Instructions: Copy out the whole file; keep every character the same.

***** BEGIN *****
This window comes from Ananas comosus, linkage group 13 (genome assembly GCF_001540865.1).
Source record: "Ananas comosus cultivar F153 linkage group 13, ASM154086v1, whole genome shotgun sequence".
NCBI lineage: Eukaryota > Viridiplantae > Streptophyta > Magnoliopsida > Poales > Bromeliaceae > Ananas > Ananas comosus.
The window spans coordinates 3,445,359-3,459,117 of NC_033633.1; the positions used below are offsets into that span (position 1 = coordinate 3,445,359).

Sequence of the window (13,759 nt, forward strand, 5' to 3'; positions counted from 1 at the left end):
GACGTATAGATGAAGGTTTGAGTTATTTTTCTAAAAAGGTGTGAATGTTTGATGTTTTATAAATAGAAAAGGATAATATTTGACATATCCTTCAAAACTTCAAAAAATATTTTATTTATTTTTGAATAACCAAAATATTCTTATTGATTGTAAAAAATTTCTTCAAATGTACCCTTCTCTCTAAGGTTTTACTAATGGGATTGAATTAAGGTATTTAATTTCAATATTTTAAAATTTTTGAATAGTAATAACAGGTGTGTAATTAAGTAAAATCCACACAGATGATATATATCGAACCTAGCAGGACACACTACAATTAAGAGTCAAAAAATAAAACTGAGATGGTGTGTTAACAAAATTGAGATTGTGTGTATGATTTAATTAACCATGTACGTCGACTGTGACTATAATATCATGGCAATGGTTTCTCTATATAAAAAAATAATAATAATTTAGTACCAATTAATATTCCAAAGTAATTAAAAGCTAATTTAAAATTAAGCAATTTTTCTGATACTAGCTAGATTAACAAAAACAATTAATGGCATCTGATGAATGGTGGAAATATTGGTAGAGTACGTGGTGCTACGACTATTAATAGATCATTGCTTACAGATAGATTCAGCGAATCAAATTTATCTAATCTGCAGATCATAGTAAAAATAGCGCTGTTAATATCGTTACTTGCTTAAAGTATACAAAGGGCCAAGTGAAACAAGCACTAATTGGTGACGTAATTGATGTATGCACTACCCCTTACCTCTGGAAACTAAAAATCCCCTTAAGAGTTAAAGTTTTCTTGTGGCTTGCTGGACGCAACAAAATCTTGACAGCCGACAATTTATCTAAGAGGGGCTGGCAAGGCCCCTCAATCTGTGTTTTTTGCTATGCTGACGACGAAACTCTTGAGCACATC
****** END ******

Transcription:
This window comes from Ananas comosus, linkage group 13 (genome assembly GCF_001540865.1).
Source record: "Ananas comosus cultivar F153 linkage group 13, ASM154086v1, whole genome shotgun sequence".
NCBI lineage: Eukaryota > Viridiplantae > Streptophyta > Magnoliopsida > Poales > Bromeliaceae > Ananas > Ananas comosus.
The window spans coordinates 3,445,359-3,459,117 of NC_033633.1; the positions used below are offsets into that span (position 1 = coordinate 3,445,359).

Sequence of the window (13,759 nt, forward strand, 5' to 3'; positions counted from 1 at the left end):
GACGTATAGATGAAGGTTTGAGTTATTTTTCTAAAAAGGTGTGAATGTTTGATGTTTTATAAATAGAAAAGGATAATATTTGACATATCCTTCAAAACTTCAAAAAATATTTTATTTATTTTTGAATAACCAAAATATTCTTATTGATTGTAAAAAATTTCTTCAAATGTACCCTTCTCTCTAAGGTTTTACTAATGGGATTGAATTAAGGTATTTAATTTCAATATTTTAAAATTTTTGAATAGTAATAACAGGTGTGTAATTAAGTAAAATCCACACAGATGATATATATCGAACCTAGCAGGACACACTACAATTAAGAGTCAAAAAATAAAACTGAGATGGTGTGTTAACAAAATTGAGATTGTGTGTATGATTTAATTAACCATGTACGTCGACTGTGACTATAATATCATGGCAATGGTTTCTCTATATAAAAAAATAATAATAATTTAGTACCAATTAATATTCCAAAGTAATTAAAAGCTAATTTAAAATTAAGCAATTTTTCTGATACTAGCTAGATTAACAAAAACAATTAATGGCATCTGATGAATGGTGGAAATATTGGTAGAGTACGTGGTGCTACGACTATTAATAGATCATTGCTTACAGATAGATTCAGCGAATCAAATTTATCTAATCTGCAGATCATAGTAAAAATAGCGCTGTTAATATCGTTACTTGCTTAAAGTATACAAAGGGCCAAGTGAAACAAGCACTAATTGGTGACGTAATTGATGTATGCACTACCCCTTACCTCTGGAAACTAAAAATCCCCTTAAGAGTTAAAGTTTTCTTGTGGCTTGCTGGACGCAACAAAATCTTGACAGCCGACAATTTATCTAAGAGGGGCTGGCAAGGCCCCTCAATCTGTGTTTTTTGCTATGCTGACGACGAAACTCTTGAGCACATC